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CHAPTER 4: ANALYSIS OF THE DIFFERENT PROBLEMS AND CAUSES RELATED TO NUTRITIONAL STATUS


Introduction
Who are the malnourished?
The pattern of vulnerability in Tanzania

Introduction

By using the TFNC/UNICEF conceptual framework of the determinants of malnutrition, it is possible to distinguish three major levels of problems and causes related to malnutrition. These are:-

Level of problem

General causes

a) Immediate causes

i. Inadequate food intake


ii. Infectious Diseases



b) Underlying causes

i. Inadequate Household Food Security


ii. Inadequate Caring Capacity and women’s control of resources


iii. Inadequate provision of essential services like health, education, water and sanitation and housing.



c) Basic causes

i. Economic


ii. Ecological


iii. Political/Policies


iv. Culture and beliefs


v. Institutional


Both the level of the problem and the causes are interrelated. It is, therefore, important to stress especially at the level of underlying causes of food, care and essential services that while all three are necessary conditions for good nutrition, none is sufficient on its own.

The idea of putting a label on groups of issues as done in the model is only to facilitate communication and analysis. The model is neither predictive nor fixed; and issues can be transferred from one group to another without loosing anything fundamental. The specific problems and causes related to nutrition will be discussed in further detail on the basis of the above model in the subsequent chapters. This chapter addresses the question of who are the malnourished?

Who are the malnourished?

The identification of the under-nourished or those at risk of being so is important not only for purposes of targeting interventions but also for purposes of taking preventive measures by providing adequate safety nets. Thus, the first question we need to ask when analysing the different problems and causes related to malnutrition is “who are the under-nourished?.” In answering this question, the concept of vulnerability will be used.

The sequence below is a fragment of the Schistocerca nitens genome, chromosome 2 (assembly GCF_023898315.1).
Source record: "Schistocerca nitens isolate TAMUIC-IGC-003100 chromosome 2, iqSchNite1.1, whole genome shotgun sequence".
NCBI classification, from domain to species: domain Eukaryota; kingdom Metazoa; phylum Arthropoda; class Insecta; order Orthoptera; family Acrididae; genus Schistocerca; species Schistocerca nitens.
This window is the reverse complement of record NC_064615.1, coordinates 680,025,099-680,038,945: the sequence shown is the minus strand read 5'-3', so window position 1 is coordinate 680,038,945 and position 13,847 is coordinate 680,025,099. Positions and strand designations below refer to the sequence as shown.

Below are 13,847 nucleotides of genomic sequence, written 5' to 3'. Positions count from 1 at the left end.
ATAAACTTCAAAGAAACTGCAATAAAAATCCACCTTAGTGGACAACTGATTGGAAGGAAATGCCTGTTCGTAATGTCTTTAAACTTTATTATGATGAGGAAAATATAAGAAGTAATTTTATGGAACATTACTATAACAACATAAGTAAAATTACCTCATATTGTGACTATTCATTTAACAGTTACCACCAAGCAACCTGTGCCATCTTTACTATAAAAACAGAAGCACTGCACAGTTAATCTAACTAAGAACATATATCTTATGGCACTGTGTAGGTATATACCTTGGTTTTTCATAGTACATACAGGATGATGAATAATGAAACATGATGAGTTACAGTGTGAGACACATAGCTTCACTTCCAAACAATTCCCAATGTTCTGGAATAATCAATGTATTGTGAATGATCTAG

The vulnerable groups

Vulnerability refers both to biological and socioeconomic risks of becoming under-nourished. The biologically vulnerable groups are those groups who because of age (like children under-five years and the elderly) or physiological state (like pregnant and lactating women) are at a high risk of becoming under-nourished, because of their higher nutrient requirements for growth, or in relation to their physiological state. The socioeconomically vulnerable groups consist of the “poverty prone” groups who because of their low socioeconomic situation earn too little to get adequate socioeconomic access to proper nutrition. These consist of small farmers, the urban poor, and female-headed households. There are also the landless in areas where there is a shortage of land like in Kilimanjaro region. To this group must be added those without or with little education; and those living in geographically at risk areas like food growers in “drought/flood prone pockets” who face regular but transitory food insecurity. In addition there are those living in areas deficient of a specific nutrient, for example iodine. The HIV/AIDS pandemic has added another vulnerable group of households where one or both of the parents have died due to AIDS.

Since several of these groups overlap it is difficult to establish a global figure for the “nutritionally vulnerable population” of Tanzania. Moreover, since some of these “vulnerable groups” are delineated in terms of function (functional classification) they are mixed within our communities. We have already pointed out the institutional possibilities which exist for their identification in rural Tanzania. Their identification in the urban setting poses some problems and the British Overseas Development Agency (ODA) is funding a study to identify the malnourished in Mbeya Urban.